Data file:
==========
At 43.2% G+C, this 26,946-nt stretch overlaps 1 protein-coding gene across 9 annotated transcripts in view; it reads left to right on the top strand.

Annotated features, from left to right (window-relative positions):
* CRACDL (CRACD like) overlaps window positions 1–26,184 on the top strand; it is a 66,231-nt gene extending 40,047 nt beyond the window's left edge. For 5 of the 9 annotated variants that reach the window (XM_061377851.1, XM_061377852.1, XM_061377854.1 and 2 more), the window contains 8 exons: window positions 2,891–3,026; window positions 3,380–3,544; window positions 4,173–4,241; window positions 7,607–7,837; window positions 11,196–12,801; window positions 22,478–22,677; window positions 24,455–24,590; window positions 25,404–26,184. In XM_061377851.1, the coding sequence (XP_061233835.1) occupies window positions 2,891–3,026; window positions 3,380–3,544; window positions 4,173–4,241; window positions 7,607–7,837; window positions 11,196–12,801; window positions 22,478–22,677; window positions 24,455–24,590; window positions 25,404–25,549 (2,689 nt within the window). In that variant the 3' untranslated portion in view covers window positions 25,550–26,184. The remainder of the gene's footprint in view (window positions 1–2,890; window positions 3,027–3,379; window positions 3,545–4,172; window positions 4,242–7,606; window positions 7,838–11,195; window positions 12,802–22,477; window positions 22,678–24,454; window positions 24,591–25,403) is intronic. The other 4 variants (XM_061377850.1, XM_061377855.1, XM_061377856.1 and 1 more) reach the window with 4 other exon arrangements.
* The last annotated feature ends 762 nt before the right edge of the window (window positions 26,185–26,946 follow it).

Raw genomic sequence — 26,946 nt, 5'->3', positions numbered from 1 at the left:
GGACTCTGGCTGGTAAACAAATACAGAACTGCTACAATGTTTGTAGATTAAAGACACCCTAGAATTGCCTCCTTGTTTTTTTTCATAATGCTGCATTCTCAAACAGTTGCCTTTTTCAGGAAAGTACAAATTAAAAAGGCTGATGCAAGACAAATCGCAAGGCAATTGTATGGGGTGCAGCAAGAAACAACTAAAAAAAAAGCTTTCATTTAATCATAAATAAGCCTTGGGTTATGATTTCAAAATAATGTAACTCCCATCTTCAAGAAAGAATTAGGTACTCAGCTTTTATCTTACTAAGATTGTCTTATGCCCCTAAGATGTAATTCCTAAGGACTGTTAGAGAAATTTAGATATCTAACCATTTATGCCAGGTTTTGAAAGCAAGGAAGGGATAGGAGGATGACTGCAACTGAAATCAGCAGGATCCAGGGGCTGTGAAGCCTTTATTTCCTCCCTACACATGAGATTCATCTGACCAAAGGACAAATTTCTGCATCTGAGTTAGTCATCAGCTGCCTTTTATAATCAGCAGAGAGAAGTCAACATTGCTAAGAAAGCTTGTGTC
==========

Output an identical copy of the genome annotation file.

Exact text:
At 43.2% G+C, this 26,946-nt stretch overlaps 1 protein-coding gene across 9 annotated transcripts in view; it reads left to right on the top strand.

Annotated features, from left to right (window-relative positions):
* CRACDL (CRACD like) overlaps window positions 1–26,184 on the top strand; it is a 66,231-nt gene extending 40,047 nt beyond the window's left edge. For 5 of the 9 annotated variants that reach the window (XM_061377851.1, XM_061377852.1, XM_061377854.1 and 2 more), the window contains 8 exons: window positions 2,891–3,026; window positions 3,380–3,544; window positions 4,173–4,241; window positions 7,607–7,837; window positions 11,196–12,801; window positions 22,478–22,677; window positions 24,455–24,590; window positions 25,404–26,184. In XM_061377851.1, the coding sequence (XP_061233835.1) occupies window positions 2,891–3,026; window positions 3,380–3,544; window positions 4,173–4,241; window positions 7,607–7,837; window positions 11,196–12,801; window positions 22,478–22,677; window positions 24,455–24,590; window positions 25,404–25,549 (2,689 nt within the window). In that variant the 3' untranslated portion in view covers window positions 25,550–26,184. The remainder of the gene's footprint in view (window positions 1–2,890; window positions 3,027–3,379; window positions 3,545–4,172; window positions 4,242–7,606; window positions 7,838–11,195; window positions 12,802–22,477; window positions 22,678–24,454; window positions 24,591–25,403) is intronic. The other 4 variants (XM_061377850.1, XM_061377855.1, XM_061377856.1 and 1 more) reach the window with 4 other exon arrangements.
* The last annotated feature ends 762 nt before the right edge of the window (window positions 26,185–26,946 follow it).

Raw genomic sequence — 26,946 nt, 5'->3', positions numbered from 1 at the left:
GGACTCTGGCTGGTAAACAAATACAGAACTGCTACAATGTTTGTAGATTAAAGACACCCTAGAATTGCCTCCTTGTTTTTTTTCATAATGCTGCATTCTCAAACAGTTGCCTTTTTCAGGAAAGTACAAATTAAAAAGGCTGATGCAAGACAAATCGCAAGGCAATTGTATGGGGTGCAGCAAGAAACAACTAAAAAAAAAGCTTTCATTTAATCATAAATAAGCCTTGGGTTATGATTTCAAAATAATGTAACTCCCATCTTCAAGAAAGAATTAGGTACTCAGCTTTTATCTTACTAAGATTGTCTTATGCCCCTAAGATGTAATTCCTAAGGACTGTTAGAGAAATTTAGATATCTAACCATTTATGCCAGGTTTTGAAAGCAAGGAAGGGATAGGAGGATGACTGCAACTGAAATCAGCAGGATCCAGGGGCTGTGAAGCCTTTATTTCCTCCCTACACATGAGATTCATCTGACCAAAGGACAAATTTCTGCATCTGAGTTAGTCATCAGCTGCCTTTTATAATCAGCAGAGAGAAGTCAACATTGCTAAGAAAGCTTGTGTC